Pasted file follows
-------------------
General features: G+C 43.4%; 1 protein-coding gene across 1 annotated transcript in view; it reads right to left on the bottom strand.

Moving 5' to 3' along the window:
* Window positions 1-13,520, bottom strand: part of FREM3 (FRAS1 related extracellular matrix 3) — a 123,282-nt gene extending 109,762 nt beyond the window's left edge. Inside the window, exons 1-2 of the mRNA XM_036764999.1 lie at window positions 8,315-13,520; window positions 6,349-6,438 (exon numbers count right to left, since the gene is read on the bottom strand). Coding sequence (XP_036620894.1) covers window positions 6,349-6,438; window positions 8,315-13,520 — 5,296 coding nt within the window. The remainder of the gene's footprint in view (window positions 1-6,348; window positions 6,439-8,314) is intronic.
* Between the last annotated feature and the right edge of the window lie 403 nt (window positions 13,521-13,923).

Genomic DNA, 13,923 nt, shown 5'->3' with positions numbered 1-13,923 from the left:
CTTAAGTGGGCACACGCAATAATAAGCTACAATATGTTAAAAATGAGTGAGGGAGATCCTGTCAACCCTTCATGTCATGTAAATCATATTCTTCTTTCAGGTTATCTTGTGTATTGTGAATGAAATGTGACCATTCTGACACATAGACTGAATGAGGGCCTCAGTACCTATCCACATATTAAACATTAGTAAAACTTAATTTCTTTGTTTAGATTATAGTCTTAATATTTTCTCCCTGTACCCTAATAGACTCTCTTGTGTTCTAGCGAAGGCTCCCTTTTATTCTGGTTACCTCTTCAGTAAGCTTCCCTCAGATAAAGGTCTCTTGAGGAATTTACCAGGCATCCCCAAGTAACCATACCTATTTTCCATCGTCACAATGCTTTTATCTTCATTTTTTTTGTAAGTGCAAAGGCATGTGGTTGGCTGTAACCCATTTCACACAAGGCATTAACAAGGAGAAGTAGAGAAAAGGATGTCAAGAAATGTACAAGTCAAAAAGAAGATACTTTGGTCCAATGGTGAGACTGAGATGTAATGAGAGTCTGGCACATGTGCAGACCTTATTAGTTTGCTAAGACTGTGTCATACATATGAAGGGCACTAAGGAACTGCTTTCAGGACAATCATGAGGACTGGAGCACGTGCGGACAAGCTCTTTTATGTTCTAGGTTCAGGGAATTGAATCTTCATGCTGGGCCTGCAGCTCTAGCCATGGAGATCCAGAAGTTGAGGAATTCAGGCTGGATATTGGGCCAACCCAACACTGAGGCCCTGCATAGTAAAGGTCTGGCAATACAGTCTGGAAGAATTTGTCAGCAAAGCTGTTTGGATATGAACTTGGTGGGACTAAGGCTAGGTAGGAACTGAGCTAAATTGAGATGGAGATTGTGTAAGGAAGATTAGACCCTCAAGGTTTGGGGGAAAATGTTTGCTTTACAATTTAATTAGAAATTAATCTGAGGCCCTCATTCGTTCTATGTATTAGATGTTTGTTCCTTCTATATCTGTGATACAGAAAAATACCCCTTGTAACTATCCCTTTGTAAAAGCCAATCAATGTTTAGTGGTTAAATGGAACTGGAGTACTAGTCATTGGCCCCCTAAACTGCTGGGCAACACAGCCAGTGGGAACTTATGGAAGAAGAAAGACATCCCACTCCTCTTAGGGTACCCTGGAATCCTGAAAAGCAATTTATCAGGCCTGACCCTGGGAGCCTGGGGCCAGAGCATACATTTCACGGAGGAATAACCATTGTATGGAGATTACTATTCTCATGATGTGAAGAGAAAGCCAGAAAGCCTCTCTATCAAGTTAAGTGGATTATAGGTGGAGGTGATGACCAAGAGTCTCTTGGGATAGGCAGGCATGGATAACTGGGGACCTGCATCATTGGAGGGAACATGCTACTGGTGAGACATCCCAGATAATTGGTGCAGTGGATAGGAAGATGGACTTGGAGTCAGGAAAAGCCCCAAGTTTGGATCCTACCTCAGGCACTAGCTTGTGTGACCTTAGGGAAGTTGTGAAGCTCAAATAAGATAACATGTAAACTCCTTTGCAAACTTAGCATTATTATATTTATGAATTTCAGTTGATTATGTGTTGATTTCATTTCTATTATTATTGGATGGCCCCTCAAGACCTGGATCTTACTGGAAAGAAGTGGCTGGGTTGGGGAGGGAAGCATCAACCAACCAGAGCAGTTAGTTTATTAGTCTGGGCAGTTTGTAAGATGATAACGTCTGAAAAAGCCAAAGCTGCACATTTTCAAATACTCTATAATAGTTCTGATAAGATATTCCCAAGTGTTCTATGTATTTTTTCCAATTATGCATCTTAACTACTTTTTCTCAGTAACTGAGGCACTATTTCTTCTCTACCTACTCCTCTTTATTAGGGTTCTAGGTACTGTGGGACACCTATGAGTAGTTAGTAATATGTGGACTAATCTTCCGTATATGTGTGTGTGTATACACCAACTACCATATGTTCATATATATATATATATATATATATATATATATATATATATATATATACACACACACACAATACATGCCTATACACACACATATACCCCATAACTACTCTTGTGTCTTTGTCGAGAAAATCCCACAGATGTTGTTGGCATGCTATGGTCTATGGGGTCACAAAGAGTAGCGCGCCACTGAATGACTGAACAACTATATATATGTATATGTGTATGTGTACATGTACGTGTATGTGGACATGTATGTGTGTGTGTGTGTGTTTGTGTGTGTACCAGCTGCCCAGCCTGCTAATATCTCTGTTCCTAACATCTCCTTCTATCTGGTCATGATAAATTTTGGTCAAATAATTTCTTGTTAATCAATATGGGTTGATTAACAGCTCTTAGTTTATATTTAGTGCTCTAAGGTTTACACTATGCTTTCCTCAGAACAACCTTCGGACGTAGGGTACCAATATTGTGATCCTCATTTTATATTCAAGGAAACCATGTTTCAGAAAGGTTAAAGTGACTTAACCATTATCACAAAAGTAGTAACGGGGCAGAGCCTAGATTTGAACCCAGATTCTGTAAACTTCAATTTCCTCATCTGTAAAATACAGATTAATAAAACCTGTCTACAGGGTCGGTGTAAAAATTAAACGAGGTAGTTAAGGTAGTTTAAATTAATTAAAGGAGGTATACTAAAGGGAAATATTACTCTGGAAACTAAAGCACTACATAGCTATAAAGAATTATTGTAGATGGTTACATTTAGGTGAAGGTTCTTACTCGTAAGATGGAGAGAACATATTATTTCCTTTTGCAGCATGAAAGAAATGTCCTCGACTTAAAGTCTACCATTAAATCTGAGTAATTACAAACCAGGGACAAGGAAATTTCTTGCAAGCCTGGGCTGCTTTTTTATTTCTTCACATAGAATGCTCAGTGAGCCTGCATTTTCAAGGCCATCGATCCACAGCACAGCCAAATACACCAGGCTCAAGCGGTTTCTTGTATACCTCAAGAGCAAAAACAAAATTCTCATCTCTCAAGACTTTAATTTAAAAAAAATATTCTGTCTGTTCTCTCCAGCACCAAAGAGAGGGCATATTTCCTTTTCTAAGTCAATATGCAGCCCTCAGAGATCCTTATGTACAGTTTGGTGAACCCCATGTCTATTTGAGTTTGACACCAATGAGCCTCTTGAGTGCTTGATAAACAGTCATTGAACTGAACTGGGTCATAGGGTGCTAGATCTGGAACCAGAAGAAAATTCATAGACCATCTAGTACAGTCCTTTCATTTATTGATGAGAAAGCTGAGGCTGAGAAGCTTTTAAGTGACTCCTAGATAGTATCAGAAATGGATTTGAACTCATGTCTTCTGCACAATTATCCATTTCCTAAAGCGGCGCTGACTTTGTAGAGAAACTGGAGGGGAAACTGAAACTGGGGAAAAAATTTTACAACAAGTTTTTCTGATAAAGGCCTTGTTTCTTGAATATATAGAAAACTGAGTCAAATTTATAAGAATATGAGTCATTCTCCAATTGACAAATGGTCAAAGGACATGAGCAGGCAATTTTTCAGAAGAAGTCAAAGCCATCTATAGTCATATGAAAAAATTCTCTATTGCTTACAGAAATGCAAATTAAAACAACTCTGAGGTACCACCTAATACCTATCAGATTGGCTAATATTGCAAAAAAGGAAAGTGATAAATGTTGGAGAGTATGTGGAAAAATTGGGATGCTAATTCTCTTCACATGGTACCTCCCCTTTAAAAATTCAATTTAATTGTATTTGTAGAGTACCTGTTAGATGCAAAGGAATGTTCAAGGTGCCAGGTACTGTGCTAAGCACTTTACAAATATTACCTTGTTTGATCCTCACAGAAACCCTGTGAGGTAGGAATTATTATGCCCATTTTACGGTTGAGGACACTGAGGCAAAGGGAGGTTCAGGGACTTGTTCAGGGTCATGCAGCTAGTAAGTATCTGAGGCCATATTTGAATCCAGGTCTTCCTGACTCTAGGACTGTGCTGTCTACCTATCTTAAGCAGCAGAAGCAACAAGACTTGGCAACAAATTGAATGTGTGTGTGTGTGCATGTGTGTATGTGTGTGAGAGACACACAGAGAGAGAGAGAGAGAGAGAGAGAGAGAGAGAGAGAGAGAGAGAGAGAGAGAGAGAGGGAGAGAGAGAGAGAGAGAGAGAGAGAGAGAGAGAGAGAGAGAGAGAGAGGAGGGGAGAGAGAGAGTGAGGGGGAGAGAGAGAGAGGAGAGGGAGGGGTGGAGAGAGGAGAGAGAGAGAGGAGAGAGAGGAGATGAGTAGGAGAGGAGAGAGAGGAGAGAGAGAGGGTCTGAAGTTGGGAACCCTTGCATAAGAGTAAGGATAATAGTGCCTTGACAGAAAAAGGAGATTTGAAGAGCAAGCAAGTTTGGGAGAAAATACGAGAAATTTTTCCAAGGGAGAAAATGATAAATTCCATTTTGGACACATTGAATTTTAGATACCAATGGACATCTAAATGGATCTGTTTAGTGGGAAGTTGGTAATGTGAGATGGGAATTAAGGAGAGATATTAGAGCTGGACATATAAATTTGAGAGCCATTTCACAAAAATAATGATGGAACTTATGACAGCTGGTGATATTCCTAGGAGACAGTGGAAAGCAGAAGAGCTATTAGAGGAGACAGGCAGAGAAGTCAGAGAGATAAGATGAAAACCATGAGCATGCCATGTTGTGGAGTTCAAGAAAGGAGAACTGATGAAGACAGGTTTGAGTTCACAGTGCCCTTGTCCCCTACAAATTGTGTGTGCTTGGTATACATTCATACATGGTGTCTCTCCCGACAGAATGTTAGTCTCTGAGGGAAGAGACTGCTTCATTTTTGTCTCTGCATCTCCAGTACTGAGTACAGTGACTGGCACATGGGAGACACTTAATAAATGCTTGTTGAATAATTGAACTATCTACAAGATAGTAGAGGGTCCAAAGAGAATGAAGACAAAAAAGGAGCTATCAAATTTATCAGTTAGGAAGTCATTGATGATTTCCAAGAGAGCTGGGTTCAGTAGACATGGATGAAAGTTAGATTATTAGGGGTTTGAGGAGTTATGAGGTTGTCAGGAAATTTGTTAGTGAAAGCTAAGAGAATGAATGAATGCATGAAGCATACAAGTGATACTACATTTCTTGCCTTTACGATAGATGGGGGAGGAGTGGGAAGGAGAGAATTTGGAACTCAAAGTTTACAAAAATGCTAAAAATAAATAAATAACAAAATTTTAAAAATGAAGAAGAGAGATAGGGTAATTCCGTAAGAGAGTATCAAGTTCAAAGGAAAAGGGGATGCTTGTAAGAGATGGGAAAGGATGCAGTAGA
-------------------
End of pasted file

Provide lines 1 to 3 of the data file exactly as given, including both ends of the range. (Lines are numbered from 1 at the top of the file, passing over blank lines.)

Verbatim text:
General features: G+C 43.4%; 1 protein-coding gene across 1 annotated transcript in view; it reads right to left on the bottom strand.

Moving 5' to 3' along the window:
* Window positions 1-13,520, bottom strand: part of FREM3 (FRAS1 related extracellular matrix 3) — a 123,282-nt gene extending 109,762 nt beyond the window's left edge. Inside the window, exons 1-2 of the mRNA XM_036764999.1 lie at window positions 8,315-13,520; window positions 6,349-6,438 (exon numbers count right to left, since the gene is read on the bottom strand). Coding sequence (XP_036620894.1) covers window positions 6,349-6,438; window positions 8,315-13,520 — 5,296 coding nt within the window. The remainder of the gene's footprint in view (window positions 1-6,348; window positions 6,439-8,314) is intronic.